How Your Website Can Get You Into Trouble
This Article is a more detialed version of the article produced for the July 2015 issue of Fine Magazine
How your Website can get you into trouble……
A web presence is now essential to the marketing of any business, whether professional of trade, retail or wholesale. Whether you have an expensively designed highly interactive site or a single page placeholder site it’s important to understand the legal implications of your businesses web presence. A Highlight of some of the more dangerous pitfalls is set out below.
The very first consideration:
The regulation of cookies has been with us for some time (The first EU regulation was in 1995) but the requirements have changed following a further EU Regulation in 2011. There is some very good comprehensive guidance on the Information Commissioners Office website at
There are some exceptions but generally:
• You must clearly explain what the cookies do and why.
• You must also get their permission (either directly or because they continue to use the site).
The good news is that for most sites a banner requiring a click to close that informs the visitor about cookies and gives a link to sites policy is normally sufficient. Writing a clear policy requires a good understanding of both your website’s operation and the law on cookies.
Comments, Blogs and Forums
If your site has a section for comments or reviews, if you run a blog or a forum, then you need to be aware of your legal responsibilities. Even if your site isn’t intended to be a blog or to have comment if it was built in wordpress- as many sites are now- the facility will be there and will need to be managed.
The main concerns with allowing others to post on a site you run relate to the content of their posts: users of a forum or blog and people who comment may either;
• Make defamatory remarks about people or companies
• Make racist or other offensive comments
• Incite or encourage people to commit offences
• Incite or encourage hatred or discrimination against protected group.
• Threaten or conspire in terrorist activities
• Harass other users
• Entice children into inappropriate acts
The extent to which this is a concern and what you should do about it depends on the type of site you run. If you have a simple brochure website that has a comments section simply because it was made in workdpress then you may just want to disable all comments, giving you complete control over the site content. If you run a form or allow reviews then you will want some protection against committing any offence. The exceptions introduced for website owners and other providers under the Defamation Act 2013 are a good starting point.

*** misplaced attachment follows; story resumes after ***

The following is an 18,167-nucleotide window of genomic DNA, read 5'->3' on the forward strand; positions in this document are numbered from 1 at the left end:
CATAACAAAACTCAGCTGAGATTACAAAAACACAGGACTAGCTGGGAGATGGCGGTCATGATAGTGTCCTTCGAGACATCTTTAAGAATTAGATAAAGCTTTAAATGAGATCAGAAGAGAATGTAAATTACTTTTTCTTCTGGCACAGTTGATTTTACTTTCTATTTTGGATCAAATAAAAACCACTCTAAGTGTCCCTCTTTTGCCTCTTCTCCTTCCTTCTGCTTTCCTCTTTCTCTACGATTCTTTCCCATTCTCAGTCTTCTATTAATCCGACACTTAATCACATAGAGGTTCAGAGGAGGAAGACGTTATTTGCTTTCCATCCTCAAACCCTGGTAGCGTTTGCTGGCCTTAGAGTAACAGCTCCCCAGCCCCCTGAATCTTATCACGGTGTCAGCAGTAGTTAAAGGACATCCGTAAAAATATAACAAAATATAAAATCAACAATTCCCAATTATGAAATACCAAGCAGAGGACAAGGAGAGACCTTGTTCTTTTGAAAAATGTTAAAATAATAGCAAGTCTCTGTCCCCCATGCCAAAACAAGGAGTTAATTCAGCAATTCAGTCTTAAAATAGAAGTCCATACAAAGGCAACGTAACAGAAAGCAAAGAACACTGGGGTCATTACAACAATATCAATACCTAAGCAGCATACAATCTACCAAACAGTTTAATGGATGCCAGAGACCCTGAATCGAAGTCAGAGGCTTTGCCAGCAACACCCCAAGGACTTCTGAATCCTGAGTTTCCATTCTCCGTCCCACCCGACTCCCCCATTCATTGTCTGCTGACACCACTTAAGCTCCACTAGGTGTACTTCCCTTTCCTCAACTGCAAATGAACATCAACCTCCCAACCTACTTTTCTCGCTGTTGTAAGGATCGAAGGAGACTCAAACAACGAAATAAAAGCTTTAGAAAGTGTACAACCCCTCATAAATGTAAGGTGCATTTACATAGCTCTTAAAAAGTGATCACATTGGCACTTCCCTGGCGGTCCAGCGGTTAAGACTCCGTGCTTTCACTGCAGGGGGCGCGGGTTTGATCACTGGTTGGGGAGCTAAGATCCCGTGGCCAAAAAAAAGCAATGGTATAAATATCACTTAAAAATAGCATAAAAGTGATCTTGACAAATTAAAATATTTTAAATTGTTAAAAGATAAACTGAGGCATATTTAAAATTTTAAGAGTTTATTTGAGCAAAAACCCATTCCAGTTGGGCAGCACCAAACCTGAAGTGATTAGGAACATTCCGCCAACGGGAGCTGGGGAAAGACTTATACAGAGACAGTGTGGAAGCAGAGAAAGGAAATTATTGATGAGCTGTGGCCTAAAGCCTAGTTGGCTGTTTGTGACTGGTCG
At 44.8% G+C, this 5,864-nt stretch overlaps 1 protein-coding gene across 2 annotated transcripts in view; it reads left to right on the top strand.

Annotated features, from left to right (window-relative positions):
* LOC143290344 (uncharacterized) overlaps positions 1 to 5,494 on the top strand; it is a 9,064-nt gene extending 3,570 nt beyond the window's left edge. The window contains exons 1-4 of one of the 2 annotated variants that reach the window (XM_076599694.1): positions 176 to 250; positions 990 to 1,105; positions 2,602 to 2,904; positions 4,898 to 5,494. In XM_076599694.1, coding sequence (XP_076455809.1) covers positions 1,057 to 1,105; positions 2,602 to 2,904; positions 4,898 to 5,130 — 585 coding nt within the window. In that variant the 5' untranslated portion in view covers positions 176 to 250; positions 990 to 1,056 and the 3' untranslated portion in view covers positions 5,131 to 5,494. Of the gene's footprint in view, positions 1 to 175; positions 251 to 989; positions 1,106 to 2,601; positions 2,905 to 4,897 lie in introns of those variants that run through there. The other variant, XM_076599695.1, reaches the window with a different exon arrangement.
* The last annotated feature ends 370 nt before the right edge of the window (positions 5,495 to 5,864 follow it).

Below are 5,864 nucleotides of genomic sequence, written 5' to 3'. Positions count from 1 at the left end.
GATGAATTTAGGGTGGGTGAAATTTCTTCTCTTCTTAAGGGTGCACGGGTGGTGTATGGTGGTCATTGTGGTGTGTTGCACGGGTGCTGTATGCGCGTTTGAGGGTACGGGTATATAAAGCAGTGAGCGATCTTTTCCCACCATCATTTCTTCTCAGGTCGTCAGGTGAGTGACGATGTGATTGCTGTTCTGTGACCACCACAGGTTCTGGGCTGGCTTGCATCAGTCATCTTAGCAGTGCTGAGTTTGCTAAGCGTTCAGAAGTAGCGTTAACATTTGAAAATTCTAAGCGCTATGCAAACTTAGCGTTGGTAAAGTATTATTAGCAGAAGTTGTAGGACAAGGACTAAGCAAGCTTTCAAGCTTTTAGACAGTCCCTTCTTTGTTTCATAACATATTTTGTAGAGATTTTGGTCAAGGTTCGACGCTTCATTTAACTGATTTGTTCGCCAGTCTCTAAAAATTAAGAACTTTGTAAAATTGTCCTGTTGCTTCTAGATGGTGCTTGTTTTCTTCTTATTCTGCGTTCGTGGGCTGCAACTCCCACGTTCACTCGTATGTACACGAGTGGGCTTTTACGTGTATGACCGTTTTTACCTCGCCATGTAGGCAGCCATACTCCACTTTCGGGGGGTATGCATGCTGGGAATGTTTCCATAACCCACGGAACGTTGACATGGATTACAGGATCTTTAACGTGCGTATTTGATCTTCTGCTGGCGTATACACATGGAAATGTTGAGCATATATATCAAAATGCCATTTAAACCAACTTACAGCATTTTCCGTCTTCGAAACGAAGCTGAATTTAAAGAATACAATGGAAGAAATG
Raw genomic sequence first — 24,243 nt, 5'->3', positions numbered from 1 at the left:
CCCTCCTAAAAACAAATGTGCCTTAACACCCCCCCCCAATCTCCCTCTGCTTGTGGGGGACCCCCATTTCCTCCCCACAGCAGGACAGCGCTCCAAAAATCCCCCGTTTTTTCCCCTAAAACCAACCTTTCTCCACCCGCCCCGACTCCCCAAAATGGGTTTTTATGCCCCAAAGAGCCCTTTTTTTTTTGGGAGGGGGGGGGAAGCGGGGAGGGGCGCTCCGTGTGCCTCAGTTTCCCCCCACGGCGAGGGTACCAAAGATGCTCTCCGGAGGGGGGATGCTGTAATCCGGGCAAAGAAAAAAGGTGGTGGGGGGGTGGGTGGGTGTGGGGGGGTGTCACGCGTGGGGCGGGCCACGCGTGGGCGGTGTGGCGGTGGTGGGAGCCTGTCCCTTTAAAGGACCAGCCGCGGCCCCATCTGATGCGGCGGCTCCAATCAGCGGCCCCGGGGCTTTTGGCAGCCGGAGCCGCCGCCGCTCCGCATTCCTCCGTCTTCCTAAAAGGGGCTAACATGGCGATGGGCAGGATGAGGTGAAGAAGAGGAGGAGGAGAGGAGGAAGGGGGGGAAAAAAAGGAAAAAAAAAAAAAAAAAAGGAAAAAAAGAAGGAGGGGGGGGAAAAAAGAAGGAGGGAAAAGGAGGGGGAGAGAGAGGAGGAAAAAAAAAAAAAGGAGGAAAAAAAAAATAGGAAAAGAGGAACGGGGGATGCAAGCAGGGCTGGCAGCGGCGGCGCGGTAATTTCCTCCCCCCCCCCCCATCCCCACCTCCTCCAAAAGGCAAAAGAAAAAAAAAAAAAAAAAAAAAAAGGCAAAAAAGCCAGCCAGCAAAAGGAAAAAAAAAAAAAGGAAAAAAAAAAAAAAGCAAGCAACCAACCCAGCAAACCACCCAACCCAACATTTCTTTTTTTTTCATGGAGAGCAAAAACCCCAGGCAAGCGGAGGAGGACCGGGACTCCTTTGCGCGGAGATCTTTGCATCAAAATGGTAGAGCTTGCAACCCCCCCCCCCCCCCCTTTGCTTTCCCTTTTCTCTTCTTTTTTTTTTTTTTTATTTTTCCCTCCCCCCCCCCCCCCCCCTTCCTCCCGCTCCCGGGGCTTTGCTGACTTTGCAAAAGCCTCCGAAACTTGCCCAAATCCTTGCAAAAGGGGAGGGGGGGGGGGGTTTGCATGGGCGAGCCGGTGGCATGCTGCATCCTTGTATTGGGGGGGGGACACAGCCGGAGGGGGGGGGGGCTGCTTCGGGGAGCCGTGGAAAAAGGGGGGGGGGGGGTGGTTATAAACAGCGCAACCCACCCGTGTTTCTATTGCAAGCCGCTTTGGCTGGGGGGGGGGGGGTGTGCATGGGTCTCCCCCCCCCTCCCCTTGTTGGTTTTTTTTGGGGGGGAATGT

A website should have:
• A requirements for comment makers/ reviewers/ Forum users and Blogger to log in, ideally using a third party user account like facebook or google+. This should allow you to identify any offender and hand their details to the police of the complainant’s lawyers if required.
• A “report and remove” system: allowing and encouraging users to report offensive or inappropriate content with the promise that it will be removed.
• A policy and the power to exclude offenders and provide their details to the police if they are believed to have committed an offence or to another parties lawyers if they are threatened with a defamation action.
As well as providing businesses with problems the law also provides solutions. There are now a huge array of GTLD’s and many businesses find that their established registered or unregistered trademark has been taken by a “cybersquatter” someone simply buying the domain speculatively in the hope of selling it on. The UK has nothing comparable to the US federal laws protecting businesses but ICANN the domain name body has the Uniform Domain Name Dispute Resolution Policy. Filing a complaint under this policy can result in successful transfer of a domain where you can show:
• A trademark (either registered or unregistered) that is the same or confusingly similar to the domain
• that the party that registered the domain name has no legitimate right or interest in the domain name; and
• that the domain name was registered and used in bad faith.